Mowi appeals Scottish farm decision on grounds refusal wasn’t based in facts

Published on
September 26, 2022
A fishing vessel delivering salmon to a net pen at Loch Hourt salmon farm.

Mowi Scotland has appealed a recent refusal of its proposal to expand its Loch Hourn farm in Scotland, citing a lack of fact-based reasons to refuse the expansion.

Mowi’s proposal called for an increase in the production capacity of the farm from a limitation of 2,500 metric tons (MT) of production to 2,750 MT – a 10 percent increase in salmon production that the company would farm in fewer, larger pens.

The Loch Hourn salmon farm was recently upgraded the larger pens and currently hosts seven 160-meter circumference pens stocked with juvenile salmon in line with the planning authority’s limitation of 2,500 metric tons (MT) of production.

The company said it has found a number of benefits from using the new pens, including operational efficiencies.

“As we outlined in our planning application, the benefits of fewer, larger pens are evident and include reduced visual impacts, operational efficiencies, reduced fish-stocking densities, and improved health and welfare for our salmon,” Mowi Scotland Head of Environment Stephen MacIntyre said.

However, Mowi’s application to farm more salmon was first rejected in June 2022 by The Highland Council, which represent the Scottish Highlands in northern Scotland. The Press and Journal reported that Councilor Richard Gale led the motion to refuse permission fo the farm's expansion. At the root of the refusal was a lengthy debate from the public, which lodged 159 objections and 56 supporting comments regarding the proposal to expand. The press reported that public comments voiced concerns ranging from a potential increase in sea lice, waste feed, and feces in the loch, with potential negative impacts on marine life in the region.

Negative comments included in the Highland Council planning report ranged a wide array of topics, including worries that the “beautiful scenery will be harmed,” that the farm will have a negative impact on tourism in the region, and general comments that “salmon farming is not sustainable” and that traffic would be made worse. There were also fears that the farm would negatively impact other species in the region, including “increased negative impact on oysters, blue mussels, horse mussels, and freshwater pearl mussels.”

Councilor Gale, according to the local press, appeared to echo some of the fears included in the comments.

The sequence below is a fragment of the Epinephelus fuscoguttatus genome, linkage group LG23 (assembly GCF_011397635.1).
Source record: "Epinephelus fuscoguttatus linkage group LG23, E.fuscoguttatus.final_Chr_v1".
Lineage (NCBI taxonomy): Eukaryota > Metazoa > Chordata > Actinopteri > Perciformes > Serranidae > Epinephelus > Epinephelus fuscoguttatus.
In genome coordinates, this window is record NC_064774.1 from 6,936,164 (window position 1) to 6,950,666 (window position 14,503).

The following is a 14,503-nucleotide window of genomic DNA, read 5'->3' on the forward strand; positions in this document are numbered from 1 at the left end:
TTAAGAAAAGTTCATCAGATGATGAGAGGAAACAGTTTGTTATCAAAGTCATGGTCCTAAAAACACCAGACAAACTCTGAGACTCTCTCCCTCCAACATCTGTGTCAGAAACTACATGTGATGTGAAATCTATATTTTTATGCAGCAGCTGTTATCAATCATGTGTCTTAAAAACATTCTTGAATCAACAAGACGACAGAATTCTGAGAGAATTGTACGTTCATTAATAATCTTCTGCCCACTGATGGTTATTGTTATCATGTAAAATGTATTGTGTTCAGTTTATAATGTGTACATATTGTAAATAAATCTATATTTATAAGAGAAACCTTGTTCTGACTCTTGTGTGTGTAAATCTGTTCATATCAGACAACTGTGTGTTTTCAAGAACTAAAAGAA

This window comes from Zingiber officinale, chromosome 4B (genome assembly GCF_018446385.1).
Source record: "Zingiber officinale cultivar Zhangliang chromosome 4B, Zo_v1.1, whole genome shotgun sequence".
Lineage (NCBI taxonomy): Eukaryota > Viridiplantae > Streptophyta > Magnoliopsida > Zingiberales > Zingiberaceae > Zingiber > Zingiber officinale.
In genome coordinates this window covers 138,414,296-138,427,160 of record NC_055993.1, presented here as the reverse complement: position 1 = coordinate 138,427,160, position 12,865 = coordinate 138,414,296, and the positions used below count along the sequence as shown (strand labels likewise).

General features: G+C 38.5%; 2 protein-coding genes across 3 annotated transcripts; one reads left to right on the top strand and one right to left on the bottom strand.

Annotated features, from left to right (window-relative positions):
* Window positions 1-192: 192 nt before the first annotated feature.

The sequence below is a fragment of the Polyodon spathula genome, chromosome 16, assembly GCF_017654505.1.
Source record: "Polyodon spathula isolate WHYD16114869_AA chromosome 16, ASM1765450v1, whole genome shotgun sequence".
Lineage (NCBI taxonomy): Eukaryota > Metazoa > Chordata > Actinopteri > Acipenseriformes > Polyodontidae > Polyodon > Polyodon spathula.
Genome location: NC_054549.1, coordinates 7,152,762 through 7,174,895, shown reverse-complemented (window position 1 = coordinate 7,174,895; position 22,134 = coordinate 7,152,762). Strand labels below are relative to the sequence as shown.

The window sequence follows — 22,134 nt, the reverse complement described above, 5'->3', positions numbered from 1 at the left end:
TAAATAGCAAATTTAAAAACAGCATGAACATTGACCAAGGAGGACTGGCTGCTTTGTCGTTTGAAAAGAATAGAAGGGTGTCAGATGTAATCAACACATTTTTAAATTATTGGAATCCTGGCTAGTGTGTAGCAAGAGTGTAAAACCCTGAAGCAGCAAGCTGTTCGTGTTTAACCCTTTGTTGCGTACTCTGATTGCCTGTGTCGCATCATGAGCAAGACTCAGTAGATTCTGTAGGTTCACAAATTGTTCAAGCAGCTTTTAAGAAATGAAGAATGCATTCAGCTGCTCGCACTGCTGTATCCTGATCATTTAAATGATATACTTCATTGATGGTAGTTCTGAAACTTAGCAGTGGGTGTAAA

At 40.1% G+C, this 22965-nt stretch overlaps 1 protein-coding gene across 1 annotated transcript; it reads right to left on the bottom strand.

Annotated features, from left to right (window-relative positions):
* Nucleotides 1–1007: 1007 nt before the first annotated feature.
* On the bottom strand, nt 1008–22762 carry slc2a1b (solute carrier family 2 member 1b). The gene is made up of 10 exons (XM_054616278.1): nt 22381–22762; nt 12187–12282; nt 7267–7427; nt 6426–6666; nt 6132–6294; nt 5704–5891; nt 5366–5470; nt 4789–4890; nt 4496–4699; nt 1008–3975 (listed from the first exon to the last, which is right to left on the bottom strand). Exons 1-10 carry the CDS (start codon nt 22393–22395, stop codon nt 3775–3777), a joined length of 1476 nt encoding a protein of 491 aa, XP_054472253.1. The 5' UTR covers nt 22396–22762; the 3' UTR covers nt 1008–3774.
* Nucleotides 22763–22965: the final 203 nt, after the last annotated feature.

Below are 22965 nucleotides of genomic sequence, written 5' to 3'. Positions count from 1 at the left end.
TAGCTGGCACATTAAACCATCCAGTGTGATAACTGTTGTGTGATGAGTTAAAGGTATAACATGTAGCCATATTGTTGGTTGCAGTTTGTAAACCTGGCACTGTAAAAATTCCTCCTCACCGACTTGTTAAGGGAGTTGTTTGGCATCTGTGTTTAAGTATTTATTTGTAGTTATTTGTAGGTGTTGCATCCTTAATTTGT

“I feel that we have a duty to protect the natural environment and the various species that exist in the area,” Gale told the Press and Journal after the meeting. “I didn’t feel that there was enough reassurance from this particular application to confirm that we could guarantee that level of protection.”

However, according to Mowi, those fears weren’t based on the realities of the proposal.

“After careful consideration, we have concluded there are strong evidence-based grounds to contest the reasons for refusal and, in accordance with the statutory provision, we intend to appeal against the decision,” MacIntyre said. “In this appeal, we present clear evidence and information showing why we believe the decision to refuse planning permission was not consistent with development plan policy nor a proper assessment of the application and environmental impact assessment report.”

Mowi said the Scottish Environmental Protection Agency’s (SEPA) assessment of the risk to protected species and seabed habitats posed by the application concluded it would not pose any significant risk. As such, it issued a varied controlled activities regulations license. At the same time, the initial planning permission was recommended for approval by Highland Council planners and received no objections from statutory agencies.

The Highland Council’s own planning report also mentioned that consultation with Marine Scotland Science found that the stocking density is acceptable, the submitted environmental management plan met all criteria, and that “improved sea license management techniques and strategies should mitigate any impact from greater biomass.”

The Highland Council planning report cautioned that many of the comments regarding the salmon farm had nothing to do with the additional biomass, and were about the farm itself. Mowi had already reduced its proposed biomass from 3,100 MT to 2,750 MT, according to the plan, as it had felt it would be “more likely to gain SEPA approval” thanks to empirical evidence it presented from its previous production cycle.

During Scotland's emergency COVID-19 regulatory relaxation, the report states, the farm was already running at 2,750 MT of capacity – with no apparent negative impacts. Additionally, the planning report said a rejection of the application won’t remove the salmon farm – and that most of the concerns regarding appearance are irrelevant as a result.

“A number of the objection representations received make observations with reference on fish farming in general and the suitability of this site itself,” the report said. “However, refusal of this application will still leave the existing farm with planning permission to continue to operate as before.”

McIntyre said the company recognizes the mixed reaction to the proposed expansion, but that the company expects the council to use “evidence-based” reasoning on similar applications.  

“We acknowledge that the planning application resulted in a mix of positive and negative feedback from local residents about the farm that has been operating near the Arnisdale community for the past 30 years," McIntyre said. "Notwithstanding, we expect that development decisions that affect the livelihoods of many local families be evidence-based when considering social, economic, and environmental sustainability."

Photo courtesy of Mowi Scotland

Contributing Editor reporting from London, UK

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